Sunday, May 26, 2024

Dr James Kierstead: New Caledonia's troubles

White sand beaches. Palm trees waving in a gentle breeze. Seas of turquoise and ultramarine, cobalt and denim stretching out as far as the eye can see.

Such is the view of New Caledonia that you get on travel websites. And it’s not an entirely misleading one. Tensions between the white population (the Caldoches) and the native Kanaks have long simmered under this calmest of surfaces, though.

Last week they suddenly burst into view, with riots erupting across the main island of Grande Terre. Around 1,000 gendarmes have been sent from France to bolster the 1,700 already there. A major mission is underway to take back control of the road between the international airport and the capital, the mayor of which has described it as ‘under siege.’ Some 200 people have been arrested and at least six lie dead, including both Kanaks and police officers.

The riots were sparked by a proposal in the National Assembly in Paris to grant voting rights to anyone who has lived in the territory (part of France, but with the special status as an overseas collectivité) for more than 10 years.

Under the 1998 Nouméa Accord, only people who were residents of New Caledonia that year can vote. This was a key demand of the Kanak independence movement, since voting in independence referendums tends to split along ethnic lines, with Kanaks voting for it and Caldoches voting against it.

Three independence referendums have been held since 1998, with the vote going against independence each time. But separatists are clearly dismayed at the thought of independence retreating further from their grasp.

Dismay and further efforts at political mobilisation may be justified. Violence, however, is not. Since the National Assembly’s measure would change the constitution, it has a long road ahead of it, and may never become law. In the meantime, it is surely reasonable for the 40,000 or so migrants who have made New Caledonia their home since 1998 to seek local representation.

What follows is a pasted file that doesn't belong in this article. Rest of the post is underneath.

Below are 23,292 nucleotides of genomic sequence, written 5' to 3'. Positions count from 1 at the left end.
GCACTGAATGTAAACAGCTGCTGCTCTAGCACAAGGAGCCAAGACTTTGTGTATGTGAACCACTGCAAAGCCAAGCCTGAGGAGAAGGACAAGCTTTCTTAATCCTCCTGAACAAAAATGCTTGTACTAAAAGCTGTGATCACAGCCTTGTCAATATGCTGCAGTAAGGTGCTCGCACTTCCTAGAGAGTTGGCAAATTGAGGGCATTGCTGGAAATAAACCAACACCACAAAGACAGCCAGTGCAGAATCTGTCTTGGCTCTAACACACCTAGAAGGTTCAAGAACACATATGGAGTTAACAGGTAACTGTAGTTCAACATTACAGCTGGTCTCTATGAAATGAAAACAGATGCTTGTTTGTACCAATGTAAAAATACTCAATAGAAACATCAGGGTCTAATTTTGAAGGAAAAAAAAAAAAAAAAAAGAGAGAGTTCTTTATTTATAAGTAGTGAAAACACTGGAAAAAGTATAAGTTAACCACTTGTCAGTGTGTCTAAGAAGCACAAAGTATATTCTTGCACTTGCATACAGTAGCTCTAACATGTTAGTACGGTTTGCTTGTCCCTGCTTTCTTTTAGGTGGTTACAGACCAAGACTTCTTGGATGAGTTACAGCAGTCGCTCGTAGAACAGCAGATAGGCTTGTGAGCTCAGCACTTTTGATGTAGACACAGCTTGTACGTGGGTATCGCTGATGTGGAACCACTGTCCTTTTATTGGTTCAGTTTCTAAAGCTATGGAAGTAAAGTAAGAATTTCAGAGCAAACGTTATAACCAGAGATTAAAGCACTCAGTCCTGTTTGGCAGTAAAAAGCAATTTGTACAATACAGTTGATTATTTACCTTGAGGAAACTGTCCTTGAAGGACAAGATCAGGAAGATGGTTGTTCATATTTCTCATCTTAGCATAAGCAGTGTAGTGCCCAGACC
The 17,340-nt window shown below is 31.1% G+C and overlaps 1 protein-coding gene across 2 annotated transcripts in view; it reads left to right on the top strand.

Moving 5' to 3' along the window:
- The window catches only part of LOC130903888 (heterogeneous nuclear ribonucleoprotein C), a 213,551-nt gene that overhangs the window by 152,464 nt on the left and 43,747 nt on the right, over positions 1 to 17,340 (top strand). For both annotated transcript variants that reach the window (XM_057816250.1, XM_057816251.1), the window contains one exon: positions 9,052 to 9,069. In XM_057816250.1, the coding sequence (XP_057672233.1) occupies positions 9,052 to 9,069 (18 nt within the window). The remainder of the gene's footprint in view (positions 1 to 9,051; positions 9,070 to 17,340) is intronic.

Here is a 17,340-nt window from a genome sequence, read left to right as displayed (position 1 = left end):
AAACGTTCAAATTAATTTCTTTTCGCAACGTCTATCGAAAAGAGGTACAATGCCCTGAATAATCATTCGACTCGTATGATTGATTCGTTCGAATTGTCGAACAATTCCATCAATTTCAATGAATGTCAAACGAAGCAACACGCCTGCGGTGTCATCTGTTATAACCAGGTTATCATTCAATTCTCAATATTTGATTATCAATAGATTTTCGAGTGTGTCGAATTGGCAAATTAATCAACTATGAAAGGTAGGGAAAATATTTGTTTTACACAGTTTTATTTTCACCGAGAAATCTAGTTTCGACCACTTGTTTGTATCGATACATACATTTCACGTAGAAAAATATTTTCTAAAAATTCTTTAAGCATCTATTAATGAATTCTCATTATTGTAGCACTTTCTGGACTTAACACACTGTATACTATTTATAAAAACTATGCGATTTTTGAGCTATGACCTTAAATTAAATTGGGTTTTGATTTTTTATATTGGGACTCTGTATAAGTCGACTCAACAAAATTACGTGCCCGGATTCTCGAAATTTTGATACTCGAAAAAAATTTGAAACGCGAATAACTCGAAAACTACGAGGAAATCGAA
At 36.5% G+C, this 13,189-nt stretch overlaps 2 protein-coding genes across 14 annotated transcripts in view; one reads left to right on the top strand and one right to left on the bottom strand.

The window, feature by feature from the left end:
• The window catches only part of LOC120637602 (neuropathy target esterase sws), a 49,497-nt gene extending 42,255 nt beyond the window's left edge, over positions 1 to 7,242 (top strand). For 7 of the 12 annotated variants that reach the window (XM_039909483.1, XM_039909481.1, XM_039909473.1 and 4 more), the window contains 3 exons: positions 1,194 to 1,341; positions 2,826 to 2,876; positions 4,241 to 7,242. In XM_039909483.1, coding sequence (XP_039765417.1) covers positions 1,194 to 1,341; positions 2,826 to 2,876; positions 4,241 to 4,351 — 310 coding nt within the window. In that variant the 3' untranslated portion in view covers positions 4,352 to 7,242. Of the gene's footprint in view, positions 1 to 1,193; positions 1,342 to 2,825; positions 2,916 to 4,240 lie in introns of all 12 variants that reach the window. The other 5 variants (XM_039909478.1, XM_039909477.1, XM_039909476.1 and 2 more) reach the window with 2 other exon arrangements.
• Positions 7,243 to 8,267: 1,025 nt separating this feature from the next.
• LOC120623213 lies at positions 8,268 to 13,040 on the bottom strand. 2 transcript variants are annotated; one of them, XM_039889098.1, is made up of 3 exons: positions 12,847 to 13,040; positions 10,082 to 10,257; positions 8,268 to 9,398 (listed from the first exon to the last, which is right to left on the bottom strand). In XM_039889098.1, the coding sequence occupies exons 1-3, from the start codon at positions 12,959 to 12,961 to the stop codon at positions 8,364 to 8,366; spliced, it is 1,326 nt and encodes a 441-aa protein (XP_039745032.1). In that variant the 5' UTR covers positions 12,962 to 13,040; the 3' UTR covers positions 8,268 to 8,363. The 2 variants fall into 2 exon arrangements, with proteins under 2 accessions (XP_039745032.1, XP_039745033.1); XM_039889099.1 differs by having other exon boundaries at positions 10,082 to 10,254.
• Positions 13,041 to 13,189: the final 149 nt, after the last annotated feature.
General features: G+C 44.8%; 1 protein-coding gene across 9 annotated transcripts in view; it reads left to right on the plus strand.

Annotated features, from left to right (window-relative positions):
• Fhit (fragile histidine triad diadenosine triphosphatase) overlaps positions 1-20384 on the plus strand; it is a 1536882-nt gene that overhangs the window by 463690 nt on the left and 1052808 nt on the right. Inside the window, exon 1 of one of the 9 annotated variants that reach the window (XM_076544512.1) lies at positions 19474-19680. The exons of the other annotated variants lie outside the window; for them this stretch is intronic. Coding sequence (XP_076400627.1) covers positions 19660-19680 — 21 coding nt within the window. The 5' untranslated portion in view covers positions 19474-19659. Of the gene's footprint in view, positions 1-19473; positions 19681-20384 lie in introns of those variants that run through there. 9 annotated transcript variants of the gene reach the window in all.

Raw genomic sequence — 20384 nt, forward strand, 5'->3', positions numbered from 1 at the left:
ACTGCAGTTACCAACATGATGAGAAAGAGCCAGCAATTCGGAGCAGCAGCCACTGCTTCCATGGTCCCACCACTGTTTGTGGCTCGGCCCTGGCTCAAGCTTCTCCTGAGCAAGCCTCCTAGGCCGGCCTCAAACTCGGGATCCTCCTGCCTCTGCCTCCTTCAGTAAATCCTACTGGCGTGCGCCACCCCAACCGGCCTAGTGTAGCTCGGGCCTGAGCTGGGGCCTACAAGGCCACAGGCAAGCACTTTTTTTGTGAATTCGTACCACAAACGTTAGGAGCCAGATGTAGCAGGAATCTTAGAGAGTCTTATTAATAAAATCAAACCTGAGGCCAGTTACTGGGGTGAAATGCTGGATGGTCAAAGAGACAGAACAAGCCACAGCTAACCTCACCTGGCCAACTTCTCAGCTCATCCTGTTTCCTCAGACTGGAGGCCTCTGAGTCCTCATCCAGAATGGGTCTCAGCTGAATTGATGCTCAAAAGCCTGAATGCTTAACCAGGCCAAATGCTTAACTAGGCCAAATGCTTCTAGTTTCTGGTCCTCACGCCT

The French government has been clear that order must be restored. When the political process gets going again, though, the French authorities would be well-advised to attend not only to stability, but also to fraternité between Kanak and Caldoche. If they do not, the independence movement will surely grow. And if French influence wanes in the Pacific, there is another, rising power over the horizon who would be more than happy to step in.

Dr James Kierstead is Senior Lecturer in Classics at Victoria University of Wellington.This article was first published HERE


Anonymous said...

I noticed msm here were avoiding the noumea situation like the plague, when they must know full well that they are encouraging a similar situation here, by siding with our activists. As usual for lefties, they are complete hypocrites. This could easily be nz in a few years.

CXH said...

Imagine the outrage if you had to be in NZ for 10 years before voting.

You don't even need to be a citizen in our wonderful paradise.

Anonymous said...

Entirely predictable.

However, many are well aware of this issue from following overseas news.....

The outcome is important.

Barend Vlaardingerbroek said...

A significant number of French men, especially planters, married local women. About 8% of the population self-identify on census forms as 'mixed race' and another 7% as 'Caledonians', between many and most of whom may safely be assumed to be half-castes. The half-caste class tends to be in favour of remaining with France.

Peter van der Stam, Napier said...

I only have been once to NC and loved it.
Last year I went to Madagascar, a former French colony. Which became independent in 1968 or there about.
Great country if you can get into the corruption trough.
The infrastructure ( roads and more ) is a debacle.
NZ motorists are complaining about potholes in the highways.
I have NOT seen any in NC, but Madagascar has them as large as a decent size Spa pool an close to the same dept.
Truckies need 5-7 hours more on a stretch the length of Napier Taupo.
Of course it are the so called educated once, close to the corruption trough who want independence.
Another point to make: NC has a good education system.
Madagascar forget it.